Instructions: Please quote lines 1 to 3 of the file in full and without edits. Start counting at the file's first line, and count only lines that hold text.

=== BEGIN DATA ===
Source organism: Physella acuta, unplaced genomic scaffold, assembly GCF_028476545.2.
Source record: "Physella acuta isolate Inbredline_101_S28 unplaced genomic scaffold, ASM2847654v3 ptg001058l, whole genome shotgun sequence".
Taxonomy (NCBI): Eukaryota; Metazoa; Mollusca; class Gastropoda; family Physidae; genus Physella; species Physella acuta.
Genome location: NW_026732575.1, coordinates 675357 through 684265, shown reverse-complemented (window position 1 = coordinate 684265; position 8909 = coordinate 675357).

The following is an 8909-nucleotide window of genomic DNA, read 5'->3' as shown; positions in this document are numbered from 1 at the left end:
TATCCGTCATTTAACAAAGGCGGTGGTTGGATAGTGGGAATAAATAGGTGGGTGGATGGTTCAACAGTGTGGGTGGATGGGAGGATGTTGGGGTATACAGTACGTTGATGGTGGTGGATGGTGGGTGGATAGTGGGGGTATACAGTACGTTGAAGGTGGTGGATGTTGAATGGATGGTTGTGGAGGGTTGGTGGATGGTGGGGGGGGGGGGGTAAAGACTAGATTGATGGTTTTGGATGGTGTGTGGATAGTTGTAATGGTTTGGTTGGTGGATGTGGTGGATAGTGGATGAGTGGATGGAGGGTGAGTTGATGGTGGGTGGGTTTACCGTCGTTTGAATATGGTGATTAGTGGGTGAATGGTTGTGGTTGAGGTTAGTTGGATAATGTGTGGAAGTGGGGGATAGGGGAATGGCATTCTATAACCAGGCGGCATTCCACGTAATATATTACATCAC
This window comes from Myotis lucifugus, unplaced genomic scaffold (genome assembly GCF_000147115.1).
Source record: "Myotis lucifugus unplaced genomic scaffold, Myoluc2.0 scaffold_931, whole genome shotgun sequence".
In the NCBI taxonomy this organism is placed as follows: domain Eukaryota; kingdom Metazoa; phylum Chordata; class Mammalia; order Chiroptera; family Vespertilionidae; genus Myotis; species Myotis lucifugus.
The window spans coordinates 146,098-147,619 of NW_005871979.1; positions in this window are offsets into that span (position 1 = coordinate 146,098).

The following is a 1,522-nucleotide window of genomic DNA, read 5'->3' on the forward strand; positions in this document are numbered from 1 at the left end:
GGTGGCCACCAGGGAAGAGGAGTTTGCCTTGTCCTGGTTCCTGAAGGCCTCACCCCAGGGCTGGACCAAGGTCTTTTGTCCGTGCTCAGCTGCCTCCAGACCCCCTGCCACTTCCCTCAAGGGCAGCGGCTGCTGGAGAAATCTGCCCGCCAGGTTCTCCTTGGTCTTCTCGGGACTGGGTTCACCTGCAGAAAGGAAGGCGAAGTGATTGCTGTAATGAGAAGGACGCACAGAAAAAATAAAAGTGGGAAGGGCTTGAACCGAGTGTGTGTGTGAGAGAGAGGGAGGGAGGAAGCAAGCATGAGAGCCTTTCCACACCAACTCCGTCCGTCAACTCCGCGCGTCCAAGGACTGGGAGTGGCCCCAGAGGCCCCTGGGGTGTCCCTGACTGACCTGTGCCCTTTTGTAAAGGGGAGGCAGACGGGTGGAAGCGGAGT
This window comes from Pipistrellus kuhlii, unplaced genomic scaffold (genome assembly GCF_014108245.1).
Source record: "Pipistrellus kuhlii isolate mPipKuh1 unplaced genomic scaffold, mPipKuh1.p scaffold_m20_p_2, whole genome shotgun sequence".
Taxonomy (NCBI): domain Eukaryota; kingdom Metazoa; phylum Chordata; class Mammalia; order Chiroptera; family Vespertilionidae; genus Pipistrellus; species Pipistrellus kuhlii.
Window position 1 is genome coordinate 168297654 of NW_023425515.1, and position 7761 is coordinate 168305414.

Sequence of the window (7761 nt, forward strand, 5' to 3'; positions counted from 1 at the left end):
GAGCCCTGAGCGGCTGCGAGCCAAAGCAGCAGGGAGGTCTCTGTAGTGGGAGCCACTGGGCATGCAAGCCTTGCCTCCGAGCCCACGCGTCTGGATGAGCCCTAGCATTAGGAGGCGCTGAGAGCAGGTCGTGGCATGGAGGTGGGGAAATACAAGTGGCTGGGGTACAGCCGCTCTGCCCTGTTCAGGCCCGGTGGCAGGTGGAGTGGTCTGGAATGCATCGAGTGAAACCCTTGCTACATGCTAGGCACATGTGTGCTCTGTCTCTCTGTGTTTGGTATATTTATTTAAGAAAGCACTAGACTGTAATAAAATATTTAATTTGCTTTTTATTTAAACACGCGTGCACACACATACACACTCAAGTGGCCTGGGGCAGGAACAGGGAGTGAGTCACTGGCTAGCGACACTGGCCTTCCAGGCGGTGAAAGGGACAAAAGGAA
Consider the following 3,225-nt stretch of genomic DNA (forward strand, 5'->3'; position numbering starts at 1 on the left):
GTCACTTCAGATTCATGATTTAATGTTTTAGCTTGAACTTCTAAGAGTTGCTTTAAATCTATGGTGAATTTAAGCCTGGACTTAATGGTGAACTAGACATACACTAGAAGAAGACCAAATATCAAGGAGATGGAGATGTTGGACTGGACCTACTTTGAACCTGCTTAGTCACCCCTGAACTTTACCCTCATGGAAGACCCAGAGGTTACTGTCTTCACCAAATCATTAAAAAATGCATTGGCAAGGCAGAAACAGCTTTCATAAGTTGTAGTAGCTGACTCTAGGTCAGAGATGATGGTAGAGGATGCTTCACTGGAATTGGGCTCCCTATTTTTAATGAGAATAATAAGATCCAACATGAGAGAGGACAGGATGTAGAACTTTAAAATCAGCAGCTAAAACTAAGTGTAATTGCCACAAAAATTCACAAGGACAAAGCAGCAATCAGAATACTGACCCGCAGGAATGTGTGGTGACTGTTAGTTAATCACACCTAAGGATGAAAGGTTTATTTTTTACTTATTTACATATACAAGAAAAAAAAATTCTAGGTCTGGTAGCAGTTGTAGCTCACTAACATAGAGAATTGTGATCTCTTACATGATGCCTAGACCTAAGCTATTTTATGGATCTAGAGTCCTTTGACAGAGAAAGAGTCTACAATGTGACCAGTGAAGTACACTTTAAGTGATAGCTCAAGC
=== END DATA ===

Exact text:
Source organism: Physella acuta, unplaced genomic scaffold, assembly GCF_028476545.2.
Source record: "Physella acuta isolate Inbredline_101_S28 unplaced genomic scaffold, ASM2847654v3 ptg001058l, whole genome shotgun sequence".
Taxonomy (NCBI): Eukaryota; Metazoa; Mollusca; class Gastropoda; family Physidae; genus Physella; species Physella acuta.